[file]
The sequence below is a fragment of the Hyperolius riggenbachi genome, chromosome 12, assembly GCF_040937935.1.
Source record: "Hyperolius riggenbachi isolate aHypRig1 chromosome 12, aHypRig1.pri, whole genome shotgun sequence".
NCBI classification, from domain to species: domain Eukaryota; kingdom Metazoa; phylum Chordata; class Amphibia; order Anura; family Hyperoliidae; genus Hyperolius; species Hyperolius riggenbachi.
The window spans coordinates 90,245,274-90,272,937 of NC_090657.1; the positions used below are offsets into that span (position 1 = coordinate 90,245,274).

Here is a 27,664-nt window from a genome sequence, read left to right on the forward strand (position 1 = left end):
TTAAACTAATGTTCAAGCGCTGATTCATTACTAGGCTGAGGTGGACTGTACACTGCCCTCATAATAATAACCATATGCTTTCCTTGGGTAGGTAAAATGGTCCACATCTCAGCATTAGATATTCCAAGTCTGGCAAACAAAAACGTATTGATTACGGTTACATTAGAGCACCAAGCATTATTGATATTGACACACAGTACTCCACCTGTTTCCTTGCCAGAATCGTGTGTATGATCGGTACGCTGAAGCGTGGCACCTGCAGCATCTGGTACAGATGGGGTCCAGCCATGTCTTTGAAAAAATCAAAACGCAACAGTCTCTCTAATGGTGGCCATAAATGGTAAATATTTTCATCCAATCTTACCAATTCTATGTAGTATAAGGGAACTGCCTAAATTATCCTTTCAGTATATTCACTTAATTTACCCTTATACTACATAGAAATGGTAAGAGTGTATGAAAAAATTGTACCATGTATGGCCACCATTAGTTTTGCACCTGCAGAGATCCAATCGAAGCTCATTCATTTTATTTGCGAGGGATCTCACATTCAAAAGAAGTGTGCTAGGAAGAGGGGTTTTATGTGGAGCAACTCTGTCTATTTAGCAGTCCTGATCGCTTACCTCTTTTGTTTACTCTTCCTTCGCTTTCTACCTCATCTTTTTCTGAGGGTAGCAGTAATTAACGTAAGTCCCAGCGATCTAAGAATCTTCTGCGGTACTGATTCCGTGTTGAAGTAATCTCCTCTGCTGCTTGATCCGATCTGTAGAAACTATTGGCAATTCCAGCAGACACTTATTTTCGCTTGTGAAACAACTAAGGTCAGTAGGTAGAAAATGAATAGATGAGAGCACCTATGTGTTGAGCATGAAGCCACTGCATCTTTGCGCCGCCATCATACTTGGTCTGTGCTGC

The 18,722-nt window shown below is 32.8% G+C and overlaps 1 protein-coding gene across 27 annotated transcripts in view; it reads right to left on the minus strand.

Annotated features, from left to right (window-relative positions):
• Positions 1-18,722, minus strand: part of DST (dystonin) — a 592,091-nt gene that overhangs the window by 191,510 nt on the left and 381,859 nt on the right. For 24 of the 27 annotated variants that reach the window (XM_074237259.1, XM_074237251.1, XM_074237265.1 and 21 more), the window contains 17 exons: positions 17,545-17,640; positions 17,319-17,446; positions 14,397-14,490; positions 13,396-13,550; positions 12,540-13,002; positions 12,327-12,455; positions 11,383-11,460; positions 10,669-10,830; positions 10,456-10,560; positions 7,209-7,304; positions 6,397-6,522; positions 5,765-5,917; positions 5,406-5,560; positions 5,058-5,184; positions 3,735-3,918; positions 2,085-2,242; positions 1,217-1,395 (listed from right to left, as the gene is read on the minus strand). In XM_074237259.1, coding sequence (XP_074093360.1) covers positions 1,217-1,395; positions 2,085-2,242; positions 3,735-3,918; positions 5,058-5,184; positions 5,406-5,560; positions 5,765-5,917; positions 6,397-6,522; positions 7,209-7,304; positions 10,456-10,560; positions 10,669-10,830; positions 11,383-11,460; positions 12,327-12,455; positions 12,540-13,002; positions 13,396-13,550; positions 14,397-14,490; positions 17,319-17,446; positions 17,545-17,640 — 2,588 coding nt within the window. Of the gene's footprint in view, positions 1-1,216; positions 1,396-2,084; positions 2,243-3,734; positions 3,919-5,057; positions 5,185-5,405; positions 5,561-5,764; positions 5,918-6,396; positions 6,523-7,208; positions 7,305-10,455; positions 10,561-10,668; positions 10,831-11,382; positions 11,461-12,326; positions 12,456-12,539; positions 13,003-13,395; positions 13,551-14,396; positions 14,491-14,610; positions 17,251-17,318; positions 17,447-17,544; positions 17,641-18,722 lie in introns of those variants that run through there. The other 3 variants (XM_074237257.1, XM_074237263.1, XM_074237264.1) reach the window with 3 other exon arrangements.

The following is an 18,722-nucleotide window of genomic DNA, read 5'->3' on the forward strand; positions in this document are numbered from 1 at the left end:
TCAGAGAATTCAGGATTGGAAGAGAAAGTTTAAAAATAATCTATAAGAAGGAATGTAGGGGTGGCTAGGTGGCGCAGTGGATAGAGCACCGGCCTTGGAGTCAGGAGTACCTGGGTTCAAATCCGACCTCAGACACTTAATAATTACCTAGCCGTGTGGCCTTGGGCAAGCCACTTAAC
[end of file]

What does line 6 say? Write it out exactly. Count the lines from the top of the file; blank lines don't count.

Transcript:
TTAAACTAATGTTCAAGCGCTGATTCATTACTAGGCTGAGGTGGACTGTACACTGCCCTCATAATAATAACCATATGCTTTCCTTGGGTAGGTAAAATGGTCCACATCTCAGCATTAGATATTCCAAGTCTGGCAAACAAAAACGTATTGATTACGGTTACATTAGAGCACCAAGCATTATTGATATTGACACACAGTACTCCACCTGTTTCCTTGCCAGAATCGTGTGTATGATCGGTACGCTGAAGCGTGGCACCTGCAGCATCTGGTACAGATGGGGTCCAGCCATGTCTTTGAAAAAATCAAAACGCAACAGTCTCTCTAATGGTGGCCATAAATGGTAAATATTTTCATCCAATCTTACCAATTCTATGTAGTATAAGGGAACTGCCTAAATTATCCTTTCAGTATATTCACTTAATTTACCCTTATACTACATAGAAATGGTAAGAGTGTATGAAAAAATTGTACCATGTATGGCCACCATTAGTTTTGCACCTGCAGAGATCCAATCGAAGCTCATTCATTTTATTTGCGAGGGATCTCACATTCAAAAGAAGTGTGCTAGGAAGAGGGGTTTTATGTGGAGCAACTCTGTCTATTTAGCAGTCCTGATCGCTTACCTCTTTTGTTTACTCTTCCTTCGCTTTCTACCTCATCTTTTTCTGAGGGTAGCAGTAATTAACGTAAGTCCCAGCGATCTAAGAATCTTCTGCGGTACTGATTCCGTGTTGAAGTAATCTCCTCTGCTGCTTGATCCGATCTGTAGAAACTATTGGCAATTCCAGCAGACACTTATTTTCGCTTGTGAAACAACTAAGGTCAGTAGGTAGAAAATGAATAGATGAGAGCACCTATGTGTTGAGCATGAAGCCACTGCATCTTTGCGCCGCCATCATACTTGGTCTGTGCTGC